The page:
By John Bacon and Tammy Stables Battaglia, USA TODAY
Hundreds of thousands of people from Michigan to Maine remained without power on a bitter cold Monday after an ice storm blasted its way across the country dumping two inches of ice in some places.
Almost 300,000 power customers in Michigan alone remained without power Monday. Consumers Energy spokesman Dan Bishop said some customers could be without power on Christmas Day or longer. The current outages are down from nearly 400,000 customers who were without power after the storms hit, according to the utility companies.
Monday's forecast for a high temperature below freezing; Tuesday's high was forecast at 21 degrees.
"It's going to be a challenging week," said Bishop, who added that crews were coming in from several states to aid in power restoration. "We'll be making progress over the next couple of days, but the hardest hit areas, it'll be the end of the week.
"We encourage people to find shelter, get with a family member that has heat and electricity. We'll be working with the Red Cross and Salvation Army to make sure people have what they need."
In Burlington, Vt., temperatures are expected to rise to 35 or 36 Monday but the "heat wave" will be short-lived, National Weather Service meteorologist Peter Banacos said.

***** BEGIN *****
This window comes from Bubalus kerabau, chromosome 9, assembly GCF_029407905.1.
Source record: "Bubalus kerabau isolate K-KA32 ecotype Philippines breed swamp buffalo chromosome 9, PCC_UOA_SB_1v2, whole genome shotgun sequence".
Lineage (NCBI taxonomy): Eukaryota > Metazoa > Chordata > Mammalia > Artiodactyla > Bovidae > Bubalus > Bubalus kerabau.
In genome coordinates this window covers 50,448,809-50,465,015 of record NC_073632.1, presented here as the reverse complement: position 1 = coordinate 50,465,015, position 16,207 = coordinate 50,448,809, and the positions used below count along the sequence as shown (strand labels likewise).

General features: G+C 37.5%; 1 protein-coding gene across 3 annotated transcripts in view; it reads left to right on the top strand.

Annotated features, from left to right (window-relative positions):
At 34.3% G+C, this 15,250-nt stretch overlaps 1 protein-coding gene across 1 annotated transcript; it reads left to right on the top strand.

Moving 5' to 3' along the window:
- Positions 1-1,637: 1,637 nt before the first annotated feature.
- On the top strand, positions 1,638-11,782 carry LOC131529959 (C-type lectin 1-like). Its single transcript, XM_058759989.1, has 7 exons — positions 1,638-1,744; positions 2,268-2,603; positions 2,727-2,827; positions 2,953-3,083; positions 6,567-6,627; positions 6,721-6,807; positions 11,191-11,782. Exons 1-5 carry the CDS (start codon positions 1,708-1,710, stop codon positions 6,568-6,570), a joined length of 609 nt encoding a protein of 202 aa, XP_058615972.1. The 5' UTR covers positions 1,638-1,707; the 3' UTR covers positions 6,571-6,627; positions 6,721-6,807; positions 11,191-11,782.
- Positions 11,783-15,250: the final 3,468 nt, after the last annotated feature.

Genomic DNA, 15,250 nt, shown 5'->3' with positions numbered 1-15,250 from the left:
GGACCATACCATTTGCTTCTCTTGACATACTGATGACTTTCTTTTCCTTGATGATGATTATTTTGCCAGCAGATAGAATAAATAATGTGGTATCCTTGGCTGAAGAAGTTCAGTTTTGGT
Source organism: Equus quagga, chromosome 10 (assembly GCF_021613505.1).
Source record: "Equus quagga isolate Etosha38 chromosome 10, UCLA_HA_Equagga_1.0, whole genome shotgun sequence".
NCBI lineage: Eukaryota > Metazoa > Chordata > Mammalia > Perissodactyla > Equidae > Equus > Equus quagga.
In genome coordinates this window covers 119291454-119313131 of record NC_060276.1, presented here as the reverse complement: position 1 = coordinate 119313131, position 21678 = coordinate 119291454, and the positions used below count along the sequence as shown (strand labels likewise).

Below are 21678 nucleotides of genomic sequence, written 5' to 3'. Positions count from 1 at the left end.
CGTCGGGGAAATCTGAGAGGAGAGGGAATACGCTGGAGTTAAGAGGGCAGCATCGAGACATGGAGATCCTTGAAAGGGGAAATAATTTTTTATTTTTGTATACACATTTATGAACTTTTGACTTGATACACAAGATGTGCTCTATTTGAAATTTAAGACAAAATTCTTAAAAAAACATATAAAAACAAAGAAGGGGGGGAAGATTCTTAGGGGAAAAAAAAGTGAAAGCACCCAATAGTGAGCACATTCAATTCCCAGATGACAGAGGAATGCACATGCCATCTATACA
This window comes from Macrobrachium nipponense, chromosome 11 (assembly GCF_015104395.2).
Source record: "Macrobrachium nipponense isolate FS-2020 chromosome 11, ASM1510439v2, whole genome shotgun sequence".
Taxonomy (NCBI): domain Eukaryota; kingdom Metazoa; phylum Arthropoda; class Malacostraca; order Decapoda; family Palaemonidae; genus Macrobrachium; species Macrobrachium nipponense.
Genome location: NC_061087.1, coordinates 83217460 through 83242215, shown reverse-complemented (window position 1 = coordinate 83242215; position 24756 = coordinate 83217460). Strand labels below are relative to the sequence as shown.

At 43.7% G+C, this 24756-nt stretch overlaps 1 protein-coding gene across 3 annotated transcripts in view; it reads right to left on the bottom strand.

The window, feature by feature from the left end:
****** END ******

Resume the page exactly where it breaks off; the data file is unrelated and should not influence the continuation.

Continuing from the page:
"It looks like 16 (degrees) for Christmas," he said. "The 2 or 3 inches of ice are not going away. There is not enough time."
In addition to ice in the north, the storm system brought hammering wind and rain to the South, leaving at least nine people dead. But holiday travelers may still face slick roads as the system douses the Southeast with heavy rainfall, said Frank Strait, senior meteorologist with AccuWeather.
The weather should calm by Christmas Eve, though the Midwest and East Coast likely will see freezing temperatures colder than normal.
A "cold arctic air mass is going to settle in behind the front,'' Strait said. "Across parts of the Midwest, a lot of people will be in single digits and teens for highs. That's well colder than normal.''
The weekend storm was a study in extremes. Its northern edge featured sleet and freezing rain that sparked travel advisories in New York and New England. Several inches of snow fell from Wisconsin to Oklahoma. On the other hand, many eastern cities saw record high temperatures.
The storm was also deadly. Five people were killed in flooding in Kentucky, and a woman died after a tornado with winds of 130 mph struck Saturday in Arkansas. Ice and snow in Oklahoma were blamed for three traffic deaths on slick roads.
In Mississippi, one man died after his mobile home overturned in the and another died when his car hit a tree that had fallen across a county road.
At least five people were injured and two dozen homes damaged in Arkansas.
Tammy Stables Battaglia also writes for the Detroit Free Press.
Contributing: Charisse Jones; Mike Donoghue, Burlington Free Press; Associated Press